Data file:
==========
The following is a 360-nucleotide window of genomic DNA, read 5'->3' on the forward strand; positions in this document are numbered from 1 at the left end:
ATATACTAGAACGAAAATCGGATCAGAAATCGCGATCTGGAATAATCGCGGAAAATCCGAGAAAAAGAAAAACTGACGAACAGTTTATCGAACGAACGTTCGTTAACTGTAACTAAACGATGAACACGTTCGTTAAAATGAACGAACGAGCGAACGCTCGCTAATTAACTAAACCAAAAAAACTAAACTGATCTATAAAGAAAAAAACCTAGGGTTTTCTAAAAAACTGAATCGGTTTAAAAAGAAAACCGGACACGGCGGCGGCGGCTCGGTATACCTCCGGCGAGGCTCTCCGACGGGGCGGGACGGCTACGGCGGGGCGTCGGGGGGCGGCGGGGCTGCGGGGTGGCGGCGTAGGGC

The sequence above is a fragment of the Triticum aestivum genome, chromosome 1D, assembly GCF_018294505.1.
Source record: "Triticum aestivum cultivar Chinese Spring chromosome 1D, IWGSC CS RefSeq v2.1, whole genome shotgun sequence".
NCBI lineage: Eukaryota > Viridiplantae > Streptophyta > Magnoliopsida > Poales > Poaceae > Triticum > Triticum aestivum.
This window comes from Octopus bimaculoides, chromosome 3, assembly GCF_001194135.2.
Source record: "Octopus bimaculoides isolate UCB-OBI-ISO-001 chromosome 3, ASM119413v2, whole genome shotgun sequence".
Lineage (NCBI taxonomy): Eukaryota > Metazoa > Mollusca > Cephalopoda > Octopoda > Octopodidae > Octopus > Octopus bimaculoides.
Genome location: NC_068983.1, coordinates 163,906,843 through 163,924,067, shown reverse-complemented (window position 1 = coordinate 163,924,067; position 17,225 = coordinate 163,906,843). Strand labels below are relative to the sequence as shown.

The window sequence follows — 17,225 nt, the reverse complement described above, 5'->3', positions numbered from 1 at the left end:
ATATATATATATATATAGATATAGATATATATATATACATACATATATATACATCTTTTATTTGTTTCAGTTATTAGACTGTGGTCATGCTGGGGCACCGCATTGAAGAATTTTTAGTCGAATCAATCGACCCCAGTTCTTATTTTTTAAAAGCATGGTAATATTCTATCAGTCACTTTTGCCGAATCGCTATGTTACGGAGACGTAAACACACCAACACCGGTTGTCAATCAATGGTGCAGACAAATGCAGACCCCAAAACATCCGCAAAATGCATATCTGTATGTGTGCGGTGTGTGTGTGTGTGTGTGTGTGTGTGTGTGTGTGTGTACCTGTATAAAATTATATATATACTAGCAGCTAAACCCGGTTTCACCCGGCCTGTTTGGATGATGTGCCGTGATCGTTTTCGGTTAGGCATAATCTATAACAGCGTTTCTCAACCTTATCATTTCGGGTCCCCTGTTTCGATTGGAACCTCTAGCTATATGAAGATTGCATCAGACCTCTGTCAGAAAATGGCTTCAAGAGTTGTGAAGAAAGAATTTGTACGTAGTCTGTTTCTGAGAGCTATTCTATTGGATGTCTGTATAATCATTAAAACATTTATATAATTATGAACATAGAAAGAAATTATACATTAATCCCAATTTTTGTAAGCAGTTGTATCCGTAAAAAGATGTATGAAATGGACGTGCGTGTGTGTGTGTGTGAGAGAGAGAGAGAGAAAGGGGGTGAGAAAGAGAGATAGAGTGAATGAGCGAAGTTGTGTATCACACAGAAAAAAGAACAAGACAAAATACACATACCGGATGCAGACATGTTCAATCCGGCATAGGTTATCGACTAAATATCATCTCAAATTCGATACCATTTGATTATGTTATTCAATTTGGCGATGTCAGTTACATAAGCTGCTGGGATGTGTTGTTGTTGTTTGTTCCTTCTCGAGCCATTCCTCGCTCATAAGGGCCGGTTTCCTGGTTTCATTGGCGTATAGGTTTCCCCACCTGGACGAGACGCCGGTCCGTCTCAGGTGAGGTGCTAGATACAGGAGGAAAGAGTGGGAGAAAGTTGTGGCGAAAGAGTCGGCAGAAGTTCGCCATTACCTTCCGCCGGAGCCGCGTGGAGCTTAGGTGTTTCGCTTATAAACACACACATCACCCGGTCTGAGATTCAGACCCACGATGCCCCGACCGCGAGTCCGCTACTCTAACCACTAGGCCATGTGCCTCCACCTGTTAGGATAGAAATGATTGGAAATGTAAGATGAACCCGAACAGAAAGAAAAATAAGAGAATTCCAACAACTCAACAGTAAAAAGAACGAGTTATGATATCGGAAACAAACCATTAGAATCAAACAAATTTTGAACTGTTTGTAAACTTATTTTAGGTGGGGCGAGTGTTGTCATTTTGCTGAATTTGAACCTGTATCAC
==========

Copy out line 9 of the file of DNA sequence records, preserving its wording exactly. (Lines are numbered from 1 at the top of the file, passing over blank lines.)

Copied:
Genome location: NC_068983.1, coordinates 163,906,843 through 163,924,067, shown reverse-complemented (window position 1 = coordinate 163,924,067; position 17,225 = coordinate 163,906,843). Strand labels below are relative to the sequence as shown.